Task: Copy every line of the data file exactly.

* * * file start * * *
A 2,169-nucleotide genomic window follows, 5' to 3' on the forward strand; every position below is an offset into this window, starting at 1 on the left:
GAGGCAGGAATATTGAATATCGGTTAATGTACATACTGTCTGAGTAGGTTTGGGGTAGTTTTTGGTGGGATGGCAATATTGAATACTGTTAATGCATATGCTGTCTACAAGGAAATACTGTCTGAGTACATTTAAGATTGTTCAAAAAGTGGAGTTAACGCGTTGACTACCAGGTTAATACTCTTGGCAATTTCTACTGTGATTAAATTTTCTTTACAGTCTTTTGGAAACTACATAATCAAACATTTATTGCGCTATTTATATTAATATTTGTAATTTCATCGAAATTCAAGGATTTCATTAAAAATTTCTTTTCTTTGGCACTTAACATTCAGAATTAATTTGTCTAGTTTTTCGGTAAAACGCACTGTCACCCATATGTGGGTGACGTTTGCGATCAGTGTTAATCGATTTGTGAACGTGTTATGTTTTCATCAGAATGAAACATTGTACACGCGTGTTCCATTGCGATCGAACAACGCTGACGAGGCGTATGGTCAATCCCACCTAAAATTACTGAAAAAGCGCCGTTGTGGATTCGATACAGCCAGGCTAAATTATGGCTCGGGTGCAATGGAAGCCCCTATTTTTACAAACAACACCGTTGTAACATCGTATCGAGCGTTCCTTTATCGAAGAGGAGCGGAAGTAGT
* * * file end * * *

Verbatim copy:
A 2,169-nucleotide genomic window follows, 5' to 3' on the forward strand; every position below is an offset into this window, starting at 1 on the left:
GAGGCAGGAATATTGAATATCGGTTAATGTACATACTGTCTGAGTAGGTTTGGGGTAGTTTTTGGTGGGATGGCAATATTGAATACTGTTAATGCATATGCTGTCTACAAGGAAATACTGTCTGAGTACATTTAAGATTGTTCAAAAAGTGGAGTTAACGCGTTGACTACCAGGTTAATACTCTTGGCAATTTCTACTGTGATTAAATTTTCTTTACAGTCTTTTGGAAACTACATAATCAAACATTTATTGCGCTATTTATATTAATATTTGTAATTTCATCGAAATTCAAGGATTTCATTAAAAATTTCTTTTCTTTGGCACTTAACATTCAGAATTAATTTGTCTAGTTTTTCGGTAAAACGCACTGTCACCCATATGTGGGTGACGTTTGCGATCAGTGTTAATCGATTTGTGAACGTGTTATGTTTTCATCAGAATGAAACATTGTACACGCGTGTTCCATTGCGATCGAACAACGCTGACGAGGCGTATGGTCAATCCCACCTAAAATTACTGAAAAAGCGCCGTTGTGGATTCGATACAGCCAGGCTAAATTATGGCTCGGGTGCAATGGAAGCCCCTATTTTTACAAACAACACCGTTGTAACATCGTATCGAGCGTTCCTTTATCGAAGAGGAGCGGAAGTAGT